Retro-commissioning generally reduces operating and maintenance costs, improves building occupant comfort, and meets changing operational needs. When retro-commissioning (retro-Cx) is partnered with an energy saving performance contract such as Super ESPC, which focuses on equipment replacement and other capital improvements, a facility can greatly improve overall operations and dramatically reduce operating costs.
Including retro-commissioning in Federal performance contracting projects can provide substantial benefits. Retro-Cx can shorten the contract length of an ESPC by maximizing the project’s cost savings. Retro-Cx activities commonly discover low-cost energy saving measures that may have otherwise been overlooked. Generally, retro-commissioning requires data logging of equipment operations, which provides additional documentation of the pre-retrofit baseline conditions and contributes to more robust M&V.
A project implemented at a large Federal facility in Atlanta is one such retro-commissioning success story. Inclusion of rA retro-commissioning project implemented for a total cost of about $120,000 will generate annual cost savings of approximately $250,000. activities in an alternatively financed energy project resulted in the identification of extra measures,Had this measure been included in the average Federal ESPC project ($3.1 million initial investment, 14 year contract) which it would effectively shortened the project’s overall simple payback by more than 5 years.
When including retro-commissioning with other facility retrofits a graded approach should be used to determine the appropriate scope of retro-commissioning activities. An example scope of work for retro-commissioning has been developed for use in Federal ESPC projects. This Example Retro-Commissioning Scope of Work provides a comprehensive scope of work that can be modified for use in individual projects, and is available through http://ateam.lbl.gov/mv/.
Examples of Federal ESPC contract mechanisms include the Department of Energy’s Super ESPC and UESC contracts. The Air Force and Army also have similar contract mechanisms.
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Commissioning is a process for achieving and verifying performance of building systems. Typically, commissioning is a part of any new or retrofit construction project. The purpose of commissioning is to ensure systems are designed, installed, functionally tested, and capable of being operated and maintained to perform in compliance with the design intent. More information on commissioning is available at http://www.eere.energy.gov/femp/techassist/bldgcomgd.html.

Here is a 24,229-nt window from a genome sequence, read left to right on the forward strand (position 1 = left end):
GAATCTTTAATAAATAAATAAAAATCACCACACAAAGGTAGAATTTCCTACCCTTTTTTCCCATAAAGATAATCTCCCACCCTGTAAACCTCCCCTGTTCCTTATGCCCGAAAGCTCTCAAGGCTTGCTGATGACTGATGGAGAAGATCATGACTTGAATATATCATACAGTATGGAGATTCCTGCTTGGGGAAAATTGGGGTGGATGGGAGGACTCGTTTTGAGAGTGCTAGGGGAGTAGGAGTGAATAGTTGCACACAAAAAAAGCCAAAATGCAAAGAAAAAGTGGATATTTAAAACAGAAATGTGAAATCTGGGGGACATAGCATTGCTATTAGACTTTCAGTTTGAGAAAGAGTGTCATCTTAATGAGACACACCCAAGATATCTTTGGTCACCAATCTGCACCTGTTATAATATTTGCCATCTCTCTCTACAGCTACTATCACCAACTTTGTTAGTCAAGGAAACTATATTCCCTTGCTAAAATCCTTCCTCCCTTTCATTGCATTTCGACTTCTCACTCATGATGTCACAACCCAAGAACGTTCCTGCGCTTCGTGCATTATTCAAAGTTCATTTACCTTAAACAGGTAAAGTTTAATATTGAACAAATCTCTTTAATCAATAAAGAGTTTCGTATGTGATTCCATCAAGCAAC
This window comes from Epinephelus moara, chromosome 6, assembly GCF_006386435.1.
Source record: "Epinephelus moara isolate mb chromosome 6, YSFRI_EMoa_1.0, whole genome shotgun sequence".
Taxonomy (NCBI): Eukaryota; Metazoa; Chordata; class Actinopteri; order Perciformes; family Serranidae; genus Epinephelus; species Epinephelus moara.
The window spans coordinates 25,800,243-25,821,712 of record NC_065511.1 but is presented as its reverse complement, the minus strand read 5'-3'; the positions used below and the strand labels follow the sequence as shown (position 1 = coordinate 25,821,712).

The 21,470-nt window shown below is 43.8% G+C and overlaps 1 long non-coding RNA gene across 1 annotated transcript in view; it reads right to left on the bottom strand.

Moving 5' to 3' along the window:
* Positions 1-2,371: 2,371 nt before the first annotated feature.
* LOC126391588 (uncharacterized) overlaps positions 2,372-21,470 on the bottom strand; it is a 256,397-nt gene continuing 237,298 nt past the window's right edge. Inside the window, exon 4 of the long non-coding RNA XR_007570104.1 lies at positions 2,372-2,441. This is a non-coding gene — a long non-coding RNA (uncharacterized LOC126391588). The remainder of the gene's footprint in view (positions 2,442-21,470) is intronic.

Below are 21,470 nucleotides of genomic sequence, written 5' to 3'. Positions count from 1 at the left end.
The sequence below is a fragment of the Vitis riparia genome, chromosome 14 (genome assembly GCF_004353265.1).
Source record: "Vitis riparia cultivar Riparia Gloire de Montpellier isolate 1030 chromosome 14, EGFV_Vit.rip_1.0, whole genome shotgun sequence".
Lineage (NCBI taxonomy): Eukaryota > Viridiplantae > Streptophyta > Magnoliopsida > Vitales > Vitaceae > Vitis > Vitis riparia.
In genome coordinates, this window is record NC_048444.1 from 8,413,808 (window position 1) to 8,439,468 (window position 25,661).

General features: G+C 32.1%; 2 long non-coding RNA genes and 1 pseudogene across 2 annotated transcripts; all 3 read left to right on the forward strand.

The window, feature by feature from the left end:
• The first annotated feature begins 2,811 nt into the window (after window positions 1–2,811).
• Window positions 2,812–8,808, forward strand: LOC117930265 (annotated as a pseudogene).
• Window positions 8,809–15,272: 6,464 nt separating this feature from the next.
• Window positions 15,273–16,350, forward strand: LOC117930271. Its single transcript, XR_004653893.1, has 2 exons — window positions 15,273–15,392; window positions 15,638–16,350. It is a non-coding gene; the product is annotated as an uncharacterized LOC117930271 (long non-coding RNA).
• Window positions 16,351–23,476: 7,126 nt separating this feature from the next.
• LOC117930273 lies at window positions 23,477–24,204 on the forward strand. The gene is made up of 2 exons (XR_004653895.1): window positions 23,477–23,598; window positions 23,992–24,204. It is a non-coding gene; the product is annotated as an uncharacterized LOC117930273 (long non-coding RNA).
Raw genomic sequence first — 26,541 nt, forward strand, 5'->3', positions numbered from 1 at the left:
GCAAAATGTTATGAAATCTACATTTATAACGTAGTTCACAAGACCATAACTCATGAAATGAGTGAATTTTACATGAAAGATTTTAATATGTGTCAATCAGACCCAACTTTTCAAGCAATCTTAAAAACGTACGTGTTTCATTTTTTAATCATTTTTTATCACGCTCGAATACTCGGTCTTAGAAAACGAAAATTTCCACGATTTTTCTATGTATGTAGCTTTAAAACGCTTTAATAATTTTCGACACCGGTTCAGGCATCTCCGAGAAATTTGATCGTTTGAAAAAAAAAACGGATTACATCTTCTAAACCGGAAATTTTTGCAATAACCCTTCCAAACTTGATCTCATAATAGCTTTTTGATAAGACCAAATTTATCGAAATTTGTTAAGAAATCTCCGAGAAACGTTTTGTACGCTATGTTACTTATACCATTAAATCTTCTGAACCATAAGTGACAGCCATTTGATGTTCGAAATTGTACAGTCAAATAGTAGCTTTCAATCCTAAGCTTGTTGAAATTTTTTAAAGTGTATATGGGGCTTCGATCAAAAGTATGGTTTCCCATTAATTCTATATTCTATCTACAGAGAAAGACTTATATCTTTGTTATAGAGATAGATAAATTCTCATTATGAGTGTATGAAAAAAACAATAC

Retro-Commissioning (Retro-Cx) is the commissioning of existing building systems to meet current building operating criteria. The retro-Cx process systematically reviews the condition of building systems and returns equipment that has fallen out of desired operating parameters back into appropriate tolerances. Retro-commissioning is the process of optimizing an existing building’s operation and maintenance through the implementation of low-cost and no-cost improvements, and does not involve equipment replacement.
Retro-Cx focuses on energy using equipment such as mechanical systems, controls, and sometimes lighting. These systems are functionally tested and adjusted to meet the current needs of the building. In addition to adjusting for changing building criteria or operational goals, retro-Cx can also provide updated maintenance requirements for building systems. For additional information see “A Practical Guide for Commissioning Existing Buildings” by PECI and ORNL available through http://eber.ed.ornl.gov/commercialproducts/retrocx.htm.
Conducting retro-commissioning as part of a Federal ESPC process can be accomplished in a variety of ways, depending on the conditions present at the facility, the availability of funding, and the preferences of the Agency. The most likely scenario for incorporating retro-Cx into the FEMP Super ESPC process is outlined below. Comprehensive explanations of the steps for implementing retro-Cx in a Super ESPC are included in the Example Retro-Commissioning Scope of Work. Although the Super ESCP process is detailed, a similar procedure will apply to other Federal performance contracting mechanisms.